In mid-2013 I obtained a rough, but mostly complete Panzerschreck or Raketenpanzerbüchse (abbreviated to RPzB) tube from Germany. According to the seller it was claimed to be a barn find from the Seelowe Heights area of former East Germany. It was missing a few pieces, the shield and accessories, the cocking lever being the most important.
After getting it back here in Canada I started looking for the bits that had disappeared from it. It was apparent immediately that it was no barn find but rather had spent a considerable amount of time under water. The owner prior to me had used filler and put a faux-Normandy camouflage pattern on it.
I found a shield in Latvia, which in turn was missing the latch. The latch I managed to source from a guy in Belgium who had gathered two of them when he did his own restoration. I found a couple of the sight glasses from EBay.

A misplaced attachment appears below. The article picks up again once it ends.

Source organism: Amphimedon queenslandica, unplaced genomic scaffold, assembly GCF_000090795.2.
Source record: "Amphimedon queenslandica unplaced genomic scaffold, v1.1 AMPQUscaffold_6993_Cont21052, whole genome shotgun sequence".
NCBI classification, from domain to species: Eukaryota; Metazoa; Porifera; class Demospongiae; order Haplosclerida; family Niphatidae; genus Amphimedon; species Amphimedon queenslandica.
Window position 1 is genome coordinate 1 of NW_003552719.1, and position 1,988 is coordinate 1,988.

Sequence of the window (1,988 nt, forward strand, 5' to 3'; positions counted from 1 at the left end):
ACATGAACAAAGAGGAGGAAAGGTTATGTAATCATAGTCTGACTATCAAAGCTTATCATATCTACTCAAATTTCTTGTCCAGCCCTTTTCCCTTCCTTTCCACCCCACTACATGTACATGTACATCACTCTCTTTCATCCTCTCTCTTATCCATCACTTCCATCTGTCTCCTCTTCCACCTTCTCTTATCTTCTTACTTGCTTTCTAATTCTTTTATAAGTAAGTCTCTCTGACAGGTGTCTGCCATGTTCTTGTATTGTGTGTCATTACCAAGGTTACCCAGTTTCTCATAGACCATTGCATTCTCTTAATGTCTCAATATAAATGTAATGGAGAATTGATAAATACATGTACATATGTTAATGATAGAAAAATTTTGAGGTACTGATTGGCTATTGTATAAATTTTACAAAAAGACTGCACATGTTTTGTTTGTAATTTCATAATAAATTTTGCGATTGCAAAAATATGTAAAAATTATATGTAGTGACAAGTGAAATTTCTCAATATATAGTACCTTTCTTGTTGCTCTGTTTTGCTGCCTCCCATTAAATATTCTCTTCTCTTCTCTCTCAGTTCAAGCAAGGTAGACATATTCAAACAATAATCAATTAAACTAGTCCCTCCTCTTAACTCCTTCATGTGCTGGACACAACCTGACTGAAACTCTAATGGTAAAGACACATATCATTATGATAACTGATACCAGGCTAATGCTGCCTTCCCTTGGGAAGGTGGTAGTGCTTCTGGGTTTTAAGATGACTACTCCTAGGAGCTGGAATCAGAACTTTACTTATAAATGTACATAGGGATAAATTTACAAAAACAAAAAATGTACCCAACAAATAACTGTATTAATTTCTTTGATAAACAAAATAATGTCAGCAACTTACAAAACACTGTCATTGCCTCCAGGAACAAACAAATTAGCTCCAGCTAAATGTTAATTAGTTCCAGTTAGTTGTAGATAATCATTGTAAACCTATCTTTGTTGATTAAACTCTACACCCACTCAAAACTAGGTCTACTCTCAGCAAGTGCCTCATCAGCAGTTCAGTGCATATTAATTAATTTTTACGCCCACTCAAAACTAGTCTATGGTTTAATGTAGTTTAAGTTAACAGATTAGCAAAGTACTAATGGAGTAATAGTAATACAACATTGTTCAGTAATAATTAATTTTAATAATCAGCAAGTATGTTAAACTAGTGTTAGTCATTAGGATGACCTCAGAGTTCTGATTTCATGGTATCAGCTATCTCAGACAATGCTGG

In order to get it into Canada at a useful price I had to have it cut in half. At it’s original length it would have cost over 500$ for shipping. Chopping it up reduced that cost to $150.
Now the only bit I am short on is the cocking lever. My choices are to either get one fabricated or to continue to scour the tubes for this part.
I will be posting a progress report here on how the restoration is going.
Okay, here are some photos of what I have in hand now for parts…
I have recently been able to get a ground dug cocking lever off the EBay as well as the barrel rest so I am waiting on those parts before I find a panel shop to work their magic.
Update May 2014: It’s been a slow process getting this thing back together. The cable guard was pretty rotten under all the paint and filler so it had to be replaced. And it seems the charge box wasn’t bakelite as I assumed but rather a mild steel construction. Still, it’s getting there, now back to its full length. It’s pretty clear that this was ground dug since there is some minor pitting to most of the steel surfaces.
Update January 2014: Okay, here it is back from the body shop and all together finally. These things are rare as hens teeth up here in Canada. The final paintjob was done using a paint chip from the example in the Ottawa War Museum of Canada.